Trial periods: It’s something that every other local animal shelter that I contacted offers to pet adopters because it’s common sense that animals act differently in a home than in a shelter. If you have kids or other pets, there can be additional problems and the animal may feel threatened or be uncomfortable. Animal shelters and rescue groups offer trial periods where an adopter is allowed to take the animal into their home to make sure it’s a good match for their household. If it doesn’t work out, they are allowed to bring the animal back to the shelter within a certain time period to get a refund. The goal of any good shelter or rescue group is to make a good match so that the animal stays in that home forever and trial periods are the way to get things started off on the right foot.
The time that adopters have available for them to bring a pet back to a shelter or rescue group varies with each organization, but it is usually between one and two weeks although some groups give people even more time to adjust to their new furry family member. Some shelters call this time a trial period while others just call it a return policy. Pet Friends Magazine contacted the Sheriff and Undersheriff by email to get a comment on why they changed their policy with an additional follow-up call and email to Undersheriff Trent Taylor to confirm whether they’ll be issuing refunds. They have not responded to explain their current policy and if they will offer refunds.
This new policy came within two days of me contacting the Sheriff, Undersheriff and Board of Directors about a dog named Marley who had been sent out on trial with mange. The issue wasn’t about trial periods vs. adoptions – it was about them sending a dog out to a potential adopter who should have been treated by the shelter’s veterinarian. The dog was sent out on trial with Courney Porter who took her to see Dr. Meyer for a check up right away. Dr. Meyer said that the dog had demodectic mange, which is visible in an adoption photo.
Meyer told her that the dog needed her immune system boosted with special food and had an 80% chance of it clearing up on its own. Although Marley was not initially getting along with Porter’s dog, she decided to follow through on the adoption to make sure the dog gets treated for her condition.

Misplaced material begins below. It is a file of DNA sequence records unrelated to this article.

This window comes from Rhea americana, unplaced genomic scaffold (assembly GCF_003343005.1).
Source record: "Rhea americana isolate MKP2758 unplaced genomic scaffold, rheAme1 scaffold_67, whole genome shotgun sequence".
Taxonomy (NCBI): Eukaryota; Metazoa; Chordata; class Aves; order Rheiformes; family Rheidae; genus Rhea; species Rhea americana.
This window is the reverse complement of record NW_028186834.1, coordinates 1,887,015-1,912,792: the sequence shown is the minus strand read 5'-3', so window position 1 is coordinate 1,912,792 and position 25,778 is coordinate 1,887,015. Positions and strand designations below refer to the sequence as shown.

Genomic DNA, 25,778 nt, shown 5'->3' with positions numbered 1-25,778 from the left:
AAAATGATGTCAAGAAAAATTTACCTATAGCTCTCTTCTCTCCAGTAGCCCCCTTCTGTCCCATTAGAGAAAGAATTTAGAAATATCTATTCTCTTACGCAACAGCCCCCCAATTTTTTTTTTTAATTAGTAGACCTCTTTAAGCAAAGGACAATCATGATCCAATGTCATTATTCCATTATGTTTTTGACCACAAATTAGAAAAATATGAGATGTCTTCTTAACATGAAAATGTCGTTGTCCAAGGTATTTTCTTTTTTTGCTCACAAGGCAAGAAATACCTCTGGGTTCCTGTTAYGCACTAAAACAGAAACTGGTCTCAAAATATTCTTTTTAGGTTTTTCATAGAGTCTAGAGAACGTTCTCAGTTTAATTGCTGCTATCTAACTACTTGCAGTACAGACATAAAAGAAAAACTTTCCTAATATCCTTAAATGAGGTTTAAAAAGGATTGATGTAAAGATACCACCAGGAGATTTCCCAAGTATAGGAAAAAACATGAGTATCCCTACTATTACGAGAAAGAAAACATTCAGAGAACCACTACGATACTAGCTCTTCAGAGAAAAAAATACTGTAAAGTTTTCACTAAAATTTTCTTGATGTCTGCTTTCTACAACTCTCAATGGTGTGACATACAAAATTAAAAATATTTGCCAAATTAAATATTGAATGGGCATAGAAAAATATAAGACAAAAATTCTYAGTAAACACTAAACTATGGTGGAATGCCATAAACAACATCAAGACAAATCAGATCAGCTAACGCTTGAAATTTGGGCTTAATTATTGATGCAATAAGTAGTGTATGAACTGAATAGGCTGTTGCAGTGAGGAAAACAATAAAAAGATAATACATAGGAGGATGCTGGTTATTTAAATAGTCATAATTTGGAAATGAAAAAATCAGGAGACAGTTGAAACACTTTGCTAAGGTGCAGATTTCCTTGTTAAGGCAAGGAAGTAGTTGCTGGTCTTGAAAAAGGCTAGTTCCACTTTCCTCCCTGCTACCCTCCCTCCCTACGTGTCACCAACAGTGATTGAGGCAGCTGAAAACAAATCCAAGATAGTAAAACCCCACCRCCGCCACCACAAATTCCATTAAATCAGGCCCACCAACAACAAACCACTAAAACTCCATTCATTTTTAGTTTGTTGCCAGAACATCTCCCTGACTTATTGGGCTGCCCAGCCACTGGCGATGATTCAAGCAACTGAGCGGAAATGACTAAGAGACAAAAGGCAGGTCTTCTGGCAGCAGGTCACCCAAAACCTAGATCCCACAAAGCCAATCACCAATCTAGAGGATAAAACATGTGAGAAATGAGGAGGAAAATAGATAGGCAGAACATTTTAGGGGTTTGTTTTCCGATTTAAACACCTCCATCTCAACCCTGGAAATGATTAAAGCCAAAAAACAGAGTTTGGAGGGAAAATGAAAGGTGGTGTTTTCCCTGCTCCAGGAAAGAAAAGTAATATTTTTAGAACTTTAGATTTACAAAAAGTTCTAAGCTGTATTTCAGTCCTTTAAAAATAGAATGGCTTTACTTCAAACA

Pet Friends Magazine contacted the other local animal shelters in the region and they all have trial periods or refund policies if their shelter animals don’t work out in the home they are adopted into. As stated earlier in the story, although the Wexford County trial periods has ended, it is not known if the adoption fees will be refunded if an animal is brought back – and what an adopters time limit would be to do that. To find out more about this, you will have to contact Undersheriff Trent Taylor to clarify their policy at 231-779-9211.
If an adopter will have to be stuck with an animal that might not work out in their home, the end result of this new policy will be less adoptions or animals who will end up in bad situations, being abandoned or posted on Craigslist.
When the information about Marley was brought to my attention, I contacted the County to remind them of their obligation to vet their animals and that they had been fined for not doing so in the past. I also suggested that their shelter veterinarian should visit the shelter weekly to check on the animals since the ACO’s don’t seem to be up to the task of knowing which animals need care and following through on taking them to the vet in situations like this.
Two days later, the notice above was posted on the “Wexford County Shelter Shares” Facebook page and a similar notice was posted on the “Animals Up for Adoption at the Wexford County Animal Shelter” Facebook page. Both Facebook pages were set up to network the animals – to get them adopted out before the County euthanizes them. Both pages also had administrators with direct communication with the Animal Control Officers which enabled them to get more current information about the animals at the shelter. This information was very useful because the county’s Petfinder page is updated so infrequently.